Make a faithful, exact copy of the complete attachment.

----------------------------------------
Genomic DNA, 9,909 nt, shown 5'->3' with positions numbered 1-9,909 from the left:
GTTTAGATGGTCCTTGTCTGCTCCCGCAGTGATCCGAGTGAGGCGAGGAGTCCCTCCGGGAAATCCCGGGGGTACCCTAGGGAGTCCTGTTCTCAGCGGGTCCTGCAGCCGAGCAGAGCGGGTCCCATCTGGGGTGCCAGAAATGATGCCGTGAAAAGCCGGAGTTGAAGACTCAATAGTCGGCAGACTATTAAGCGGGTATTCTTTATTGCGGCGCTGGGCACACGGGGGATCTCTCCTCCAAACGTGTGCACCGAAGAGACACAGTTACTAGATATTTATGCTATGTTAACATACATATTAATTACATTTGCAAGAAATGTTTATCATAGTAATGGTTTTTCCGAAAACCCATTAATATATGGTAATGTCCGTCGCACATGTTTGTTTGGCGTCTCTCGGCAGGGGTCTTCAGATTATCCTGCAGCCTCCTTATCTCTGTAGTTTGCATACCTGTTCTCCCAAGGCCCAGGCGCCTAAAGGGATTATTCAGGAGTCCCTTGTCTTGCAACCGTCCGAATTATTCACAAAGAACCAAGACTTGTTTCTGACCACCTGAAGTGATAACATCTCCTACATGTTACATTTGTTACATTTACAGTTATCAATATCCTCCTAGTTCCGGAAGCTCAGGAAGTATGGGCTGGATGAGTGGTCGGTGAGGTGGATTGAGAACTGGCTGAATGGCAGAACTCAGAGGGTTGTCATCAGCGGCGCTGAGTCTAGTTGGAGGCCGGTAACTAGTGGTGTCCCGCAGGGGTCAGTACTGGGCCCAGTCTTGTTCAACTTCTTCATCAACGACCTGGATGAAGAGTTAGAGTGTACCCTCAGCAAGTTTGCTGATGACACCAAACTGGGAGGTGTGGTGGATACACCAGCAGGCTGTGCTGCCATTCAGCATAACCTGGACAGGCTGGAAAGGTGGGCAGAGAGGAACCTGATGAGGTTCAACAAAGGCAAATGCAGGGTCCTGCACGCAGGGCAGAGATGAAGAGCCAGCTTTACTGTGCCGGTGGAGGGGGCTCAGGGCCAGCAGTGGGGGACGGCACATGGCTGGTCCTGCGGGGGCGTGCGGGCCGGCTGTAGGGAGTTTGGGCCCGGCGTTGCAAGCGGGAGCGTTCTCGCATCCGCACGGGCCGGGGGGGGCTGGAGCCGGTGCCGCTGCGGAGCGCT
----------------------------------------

Genomic DNA, 9,909 nt, shown 5'->3' with positions numbered 1-9,909 from the left:
GTTTAGATGGTCCTTGTCTGCTCCCGCAGTGATCCGAGTGAGGCGAGGAGTCCCTCCGGGAAATCCCGGGGGTACCCTAGGGAGTCCTGTTCTCAGCGGGTCCTGCAGCCGAGCAGAGCGGGTCCCATCTGGGGTGCCAGAAATGATGCCGTGAAAAGCCGGAGTTGAAGACTCAATAGTCGGCAGACTATTAAGCGGGTATTCTTTATTGCGGCGCTGGGCACACGGGGGATCTCTCCTCCAAACGTGTGCACCGAAGAGACACAGTTACTAGATATTTATGCTATGTTAACATACATATTAATTACATTTGCAAGAAATGTTTATCATAGTAATGGTTTTTCCGAAAACCCATTAATATATGGTAATGTCCGTCGCACATGTTTGTTTGGCGTCTCTCGGCAGGGGTCTTCAGATTATCCTGCAGCCTCCTTATCTCTGTAGTTTGCATACCTGTTCTCCCAAGGCCCAGGCGCCTAAAGGGATTATTCAGGAGTCCCTTGTCTTGCAACCGTCCGAATTATTCACAAAGAACCAAGACTTGTTTCTGACCACCTGAAGTGATAACATCTCCTACATGTTACATTTGTTACATTTACAGTTATCAATATCCTCCTAGTTCCGGAAGCTCAGGAAGTATGGGCTGGATGAGTGGTCGGTGAGGTGGATTGAGAACTGGCTGAATGGCAGAACTCAGAGGGTTGTCATCAGCGGCGCTGAGTCTAGTTGGAGGCCGGTAACTAGTGGTGTCCCGCAGGGGTCAGTACTGGGCCCAGTCTTGTTCAACTTCTTCATCAACGACCTGGATGAAGAGTTAGAGTGTACCCTCAGCAAGTTTGCTGATGACACCAAACTGGGAGGTGTGGTGGATACACCAGCAGGCTGTGCTGCCATTCAGCATAACCTGGACAGGCTGGAAAGGTGGGCAGAGAGGAACCTGATGAGGTTCAACAAAGGCAAATGCAGGGTCCTGCACGCAGGGCAGAGATGAAGAGCCAGCTTTACTGTGCCGGTGGAGGGGGCTCAGGGCCAGCAGTGGGGGACGGCACATGGCTGGTCCTGCGGGGGCGTGCGGGCCGGCTGTAGGGAGTTTGGGCCCGGCGTTGCAAGCGGGAGCGTTCTCGCATCCGCACGGGCCGGGGGGGGCTGGAGCCGGTGCCGCTGCGGAGCGCT